Timing for reversal of PSRLs wrong – Energy Analyst

An Energy Analyst, Dr. Kojo Poku, has stated that government’s decision to restore the Price Stabilisation and Recovery Levy (PSRL) on petroleum products at a time when the price of petroleum products on the international market is rising, is unfortunate.

Speaking on the Super Morning Show on Tuesday, February 1, 2022, he explained that the levy was purposely introduced to serve as a cushion for petroleum products when the price on the international market is bad. Hence, government’s current decision defeats the purpose for which the levy was implemented.

“It’s a bit unfortunate that the PSRL would have to be brought back at the time when the international prices are on the upward increase. The original reason for the stabilisation was to be brought in when prices are low and government needs to recruit something for other operations.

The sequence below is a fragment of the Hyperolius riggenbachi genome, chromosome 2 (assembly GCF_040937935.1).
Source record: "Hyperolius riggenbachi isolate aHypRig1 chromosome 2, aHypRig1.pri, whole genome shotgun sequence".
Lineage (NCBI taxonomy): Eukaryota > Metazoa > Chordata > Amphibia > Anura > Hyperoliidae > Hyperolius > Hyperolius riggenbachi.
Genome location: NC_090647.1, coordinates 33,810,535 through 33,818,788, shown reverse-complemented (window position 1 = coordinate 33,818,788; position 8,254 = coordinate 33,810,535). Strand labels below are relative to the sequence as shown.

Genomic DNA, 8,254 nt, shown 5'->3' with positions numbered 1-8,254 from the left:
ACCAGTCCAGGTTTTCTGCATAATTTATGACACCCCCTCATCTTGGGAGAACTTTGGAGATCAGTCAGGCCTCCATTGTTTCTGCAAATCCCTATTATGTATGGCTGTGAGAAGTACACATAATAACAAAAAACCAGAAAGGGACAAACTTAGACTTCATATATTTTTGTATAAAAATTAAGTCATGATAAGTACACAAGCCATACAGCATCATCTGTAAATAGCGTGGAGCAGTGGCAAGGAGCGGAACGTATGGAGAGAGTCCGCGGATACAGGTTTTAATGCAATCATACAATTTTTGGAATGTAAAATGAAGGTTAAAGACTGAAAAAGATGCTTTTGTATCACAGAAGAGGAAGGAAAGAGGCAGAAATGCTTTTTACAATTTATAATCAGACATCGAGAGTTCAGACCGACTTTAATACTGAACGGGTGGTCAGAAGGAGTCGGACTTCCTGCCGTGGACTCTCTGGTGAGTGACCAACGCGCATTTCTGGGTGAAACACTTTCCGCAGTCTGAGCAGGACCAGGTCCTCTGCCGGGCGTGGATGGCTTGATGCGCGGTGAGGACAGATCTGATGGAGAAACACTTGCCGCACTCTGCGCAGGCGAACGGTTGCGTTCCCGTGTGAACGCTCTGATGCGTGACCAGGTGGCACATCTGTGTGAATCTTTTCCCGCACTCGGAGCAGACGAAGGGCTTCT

“This is the time when prices are high and is still inching high and it’s not going to come down anytime soon. So I would have expected government not to introduce the price stabilisation because it defeats the purpose for which the levy was introduced,” he said.

The comment comes after the National Petroleum Authority (NPA) indicated its decision to restore the Price Stabilisation and Recovery Levy (PSRL) on petrol, diesel, and Liquefied Petroleum Gas (LPG) products effective February 1, 2022.

The restored PSRL is 16 pesewas per litre on petrol, 14 pesewas per litre on diesel, and 14 pesewas per kilogram on LPG.

According to the NPA, the zeroing of the PSRL cannot be extended any further considering the fact that it remains the source of revenue for the payment of the subsidies on Premix Fuel and Residual Fuel Oil (RFO).

Thus an attempt to extend the suspension of PSRL further would “negatively affect the payment of subsidies to the suppliers of these products, and threaten their continuous supply to customers.”

However, in a reaction, the Energy analyst said the government’s justification for reintroducing the levy is not tangible.

“The excuse, being given that premix fuel is suffering, I dont think is tangible. It’s not a permanent levy. It’s something that you levy on Ghanaians when International prices are low.

Source: myjoyonline

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